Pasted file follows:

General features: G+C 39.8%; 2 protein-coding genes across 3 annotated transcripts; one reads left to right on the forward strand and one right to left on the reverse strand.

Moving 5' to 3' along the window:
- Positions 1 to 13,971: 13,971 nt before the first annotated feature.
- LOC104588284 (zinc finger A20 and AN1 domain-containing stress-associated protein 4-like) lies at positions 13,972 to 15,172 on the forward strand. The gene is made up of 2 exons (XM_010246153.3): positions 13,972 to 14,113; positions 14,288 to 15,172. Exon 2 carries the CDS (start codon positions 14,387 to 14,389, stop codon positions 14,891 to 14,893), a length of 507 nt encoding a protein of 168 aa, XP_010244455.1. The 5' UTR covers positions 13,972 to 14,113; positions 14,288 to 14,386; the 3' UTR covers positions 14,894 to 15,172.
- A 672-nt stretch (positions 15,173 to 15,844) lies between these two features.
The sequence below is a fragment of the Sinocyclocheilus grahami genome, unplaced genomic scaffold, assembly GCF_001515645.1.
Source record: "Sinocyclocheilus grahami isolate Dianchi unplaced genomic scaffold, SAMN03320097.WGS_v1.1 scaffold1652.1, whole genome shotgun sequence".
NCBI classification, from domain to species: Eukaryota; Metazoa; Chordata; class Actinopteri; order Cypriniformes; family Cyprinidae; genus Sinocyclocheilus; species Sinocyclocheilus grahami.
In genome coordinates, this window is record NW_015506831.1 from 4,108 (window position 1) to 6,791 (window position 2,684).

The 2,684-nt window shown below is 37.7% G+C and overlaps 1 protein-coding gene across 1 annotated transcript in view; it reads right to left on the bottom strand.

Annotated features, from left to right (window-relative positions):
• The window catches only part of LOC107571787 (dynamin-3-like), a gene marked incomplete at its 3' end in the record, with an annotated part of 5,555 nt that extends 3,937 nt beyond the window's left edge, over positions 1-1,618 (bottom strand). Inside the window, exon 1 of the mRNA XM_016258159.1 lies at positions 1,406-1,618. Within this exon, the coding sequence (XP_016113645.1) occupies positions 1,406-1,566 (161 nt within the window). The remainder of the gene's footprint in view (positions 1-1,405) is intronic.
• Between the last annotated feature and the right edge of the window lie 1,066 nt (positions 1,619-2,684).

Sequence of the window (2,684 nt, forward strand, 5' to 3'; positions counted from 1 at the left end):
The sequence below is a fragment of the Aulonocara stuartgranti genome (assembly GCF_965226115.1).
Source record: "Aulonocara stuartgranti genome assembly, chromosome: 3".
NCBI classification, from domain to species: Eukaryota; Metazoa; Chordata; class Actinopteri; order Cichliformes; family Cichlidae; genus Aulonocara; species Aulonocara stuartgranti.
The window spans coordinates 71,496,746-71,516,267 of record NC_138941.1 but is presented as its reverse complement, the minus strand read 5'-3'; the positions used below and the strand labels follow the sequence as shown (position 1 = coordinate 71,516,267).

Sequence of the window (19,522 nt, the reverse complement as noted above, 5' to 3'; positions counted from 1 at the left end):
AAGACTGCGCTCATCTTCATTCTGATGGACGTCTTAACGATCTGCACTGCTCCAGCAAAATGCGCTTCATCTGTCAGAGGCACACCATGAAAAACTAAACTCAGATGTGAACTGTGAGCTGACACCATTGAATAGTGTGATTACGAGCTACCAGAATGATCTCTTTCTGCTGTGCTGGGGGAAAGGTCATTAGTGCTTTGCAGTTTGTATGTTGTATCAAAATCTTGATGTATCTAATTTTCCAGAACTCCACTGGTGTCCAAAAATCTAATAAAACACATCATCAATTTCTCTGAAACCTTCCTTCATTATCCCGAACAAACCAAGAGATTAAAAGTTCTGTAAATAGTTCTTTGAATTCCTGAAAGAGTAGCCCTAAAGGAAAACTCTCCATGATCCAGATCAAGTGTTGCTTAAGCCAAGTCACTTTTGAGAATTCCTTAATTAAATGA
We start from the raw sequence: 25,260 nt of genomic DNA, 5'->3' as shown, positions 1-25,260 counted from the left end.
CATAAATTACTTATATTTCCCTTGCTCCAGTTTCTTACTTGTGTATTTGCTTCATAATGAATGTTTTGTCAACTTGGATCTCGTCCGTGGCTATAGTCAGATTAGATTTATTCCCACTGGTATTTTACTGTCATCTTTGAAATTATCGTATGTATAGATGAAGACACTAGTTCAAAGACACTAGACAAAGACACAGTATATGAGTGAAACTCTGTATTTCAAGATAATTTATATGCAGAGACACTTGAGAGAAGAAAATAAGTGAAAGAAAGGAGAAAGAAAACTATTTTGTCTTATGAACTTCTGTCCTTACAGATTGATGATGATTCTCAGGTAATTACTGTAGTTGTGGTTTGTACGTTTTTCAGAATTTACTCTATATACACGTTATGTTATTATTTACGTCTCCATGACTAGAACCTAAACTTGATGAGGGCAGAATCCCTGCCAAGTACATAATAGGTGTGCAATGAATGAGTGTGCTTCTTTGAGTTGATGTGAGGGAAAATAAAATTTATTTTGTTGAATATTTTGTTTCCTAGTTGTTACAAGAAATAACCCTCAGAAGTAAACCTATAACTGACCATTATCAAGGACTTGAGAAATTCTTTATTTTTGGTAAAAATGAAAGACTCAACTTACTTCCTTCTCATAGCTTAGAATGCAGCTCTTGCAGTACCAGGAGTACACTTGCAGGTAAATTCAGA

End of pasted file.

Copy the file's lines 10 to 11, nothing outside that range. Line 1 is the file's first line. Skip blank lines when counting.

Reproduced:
The 2,684-nt window shown below is 37.7% G+C and overlaps 1 protein-coding gene across 1 annotated transcript in view; it reads right to left on the bottom strand.

Annotated features, from left to right (window-relative positions):